Research & High-Performance Computing

Our practice is seeing increased research and high-performance computing (HPC) systems deployed in on-premise data centers. While traditionally concentrated in institutional environments, the increase in Artificial Intelligence and Machine Learning across industries has led to a rise in HPC technologies in industry verticals beyond education – healthcare, financial services, life sciences, utilities, and more.

Today, computing is a critical pillar of the scientific and research process, and US spending on Research & Development continues to increase, topping 708 billion dollars in 2020, representing a 65% increase over the past ten years.

Grant and research funding are driving upgrades from legacy environments to highly dense HPC node deployments and include the switch to GPU-based processing from CPU-based configurations.

More importantly, grant funding makes these deployments happen quickly without the multi-year planning cycle typical for enterprise computing. Data center owners are struggling to accommodate these requests without purpose-built HPC strategies for power and cooling, and many are taking steps to evaluate next-generation cooling systems like direct-to-chip or immersion cooling architectures.

How Your Data Center Can Evolve

It is difficult for data center operators to completely align the technology procurement process with the physical infrastructure upgrade cycle in the data center. This cycle has a natural dichotomy: technology refreshes every 24-36 months while critical infrastructure upgrades on a much different timescale. For data center owners trying to support new technologies in existing data centers, the most impactful step you can take is to evaluate the capacity and scale of your current cooling infrastructure. In many cases, the design criteria developed when the data center was designed and built do not represent the current state of technology.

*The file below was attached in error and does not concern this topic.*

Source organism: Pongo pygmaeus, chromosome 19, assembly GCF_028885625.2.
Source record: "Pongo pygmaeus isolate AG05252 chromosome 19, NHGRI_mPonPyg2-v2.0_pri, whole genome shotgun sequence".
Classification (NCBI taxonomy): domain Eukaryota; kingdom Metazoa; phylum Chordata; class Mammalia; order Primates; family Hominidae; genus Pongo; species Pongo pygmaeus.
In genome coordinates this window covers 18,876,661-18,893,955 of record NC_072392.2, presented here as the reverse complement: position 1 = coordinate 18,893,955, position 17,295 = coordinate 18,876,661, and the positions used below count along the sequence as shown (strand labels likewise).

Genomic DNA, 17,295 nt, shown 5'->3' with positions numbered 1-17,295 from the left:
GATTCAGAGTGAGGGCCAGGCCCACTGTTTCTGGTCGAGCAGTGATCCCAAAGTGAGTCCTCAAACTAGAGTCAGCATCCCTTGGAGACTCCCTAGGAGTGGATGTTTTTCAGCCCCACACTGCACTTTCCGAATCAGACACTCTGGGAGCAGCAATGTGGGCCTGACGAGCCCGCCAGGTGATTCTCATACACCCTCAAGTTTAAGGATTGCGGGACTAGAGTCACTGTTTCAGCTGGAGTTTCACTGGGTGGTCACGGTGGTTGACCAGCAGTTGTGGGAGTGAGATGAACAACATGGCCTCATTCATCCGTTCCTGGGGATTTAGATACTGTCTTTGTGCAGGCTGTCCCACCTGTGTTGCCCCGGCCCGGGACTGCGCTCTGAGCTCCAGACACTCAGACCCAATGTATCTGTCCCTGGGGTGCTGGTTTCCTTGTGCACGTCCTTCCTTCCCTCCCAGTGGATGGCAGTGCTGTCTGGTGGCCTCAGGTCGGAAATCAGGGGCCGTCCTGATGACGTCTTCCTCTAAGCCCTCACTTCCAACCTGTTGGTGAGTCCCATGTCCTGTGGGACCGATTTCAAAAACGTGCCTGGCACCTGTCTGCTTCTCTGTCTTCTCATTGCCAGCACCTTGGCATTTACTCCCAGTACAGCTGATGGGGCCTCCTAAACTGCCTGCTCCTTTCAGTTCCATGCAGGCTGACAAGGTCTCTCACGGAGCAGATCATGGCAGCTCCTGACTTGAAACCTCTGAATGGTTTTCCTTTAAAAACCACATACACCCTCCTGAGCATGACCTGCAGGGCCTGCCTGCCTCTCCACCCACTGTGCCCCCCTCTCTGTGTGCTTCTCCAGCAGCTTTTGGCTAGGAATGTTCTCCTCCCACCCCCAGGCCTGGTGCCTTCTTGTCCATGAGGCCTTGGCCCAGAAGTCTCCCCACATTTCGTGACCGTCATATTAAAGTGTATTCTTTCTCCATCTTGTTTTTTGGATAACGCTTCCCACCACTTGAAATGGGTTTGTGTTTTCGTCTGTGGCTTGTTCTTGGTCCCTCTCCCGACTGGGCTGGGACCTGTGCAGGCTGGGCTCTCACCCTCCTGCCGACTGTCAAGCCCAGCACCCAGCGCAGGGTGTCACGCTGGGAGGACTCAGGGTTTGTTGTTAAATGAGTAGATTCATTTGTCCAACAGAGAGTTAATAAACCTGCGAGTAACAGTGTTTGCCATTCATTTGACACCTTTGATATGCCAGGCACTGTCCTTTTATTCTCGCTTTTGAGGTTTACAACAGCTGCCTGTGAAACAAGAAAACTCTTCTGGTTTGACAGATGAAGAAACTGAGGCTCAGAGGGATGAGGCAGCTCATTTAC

Assessing the current cooling capacity, redundancy, and airflow management and distribution strategy will provide a critical perspective on the gaps between your existing infrastructure and the ability of that infrastructure to support today's high-density data center technologies. An assessment report should include:

- An understanding of your technology profile and expected scale

- Evaluation of your existing data center, including power, cooling, network, and other critical infrastructures

- Conceptual designs for data center modifications to support higher densities, including a project plan or risk matrix that identifies upgrading without compromising uptime to the existing systems

- Estimated costs associated with any upgrades allow you to organize budget requests accordingly.

You can't ignore data center cooling systems while deploying new strategies and innovations such as Hyperconverged Infrastructure, Cisco UCS, and High-Performance Research Computing. You will quickly lose new technology efficiencies and promised performance gains supporting them with sub-par, patchwork cooling fixes.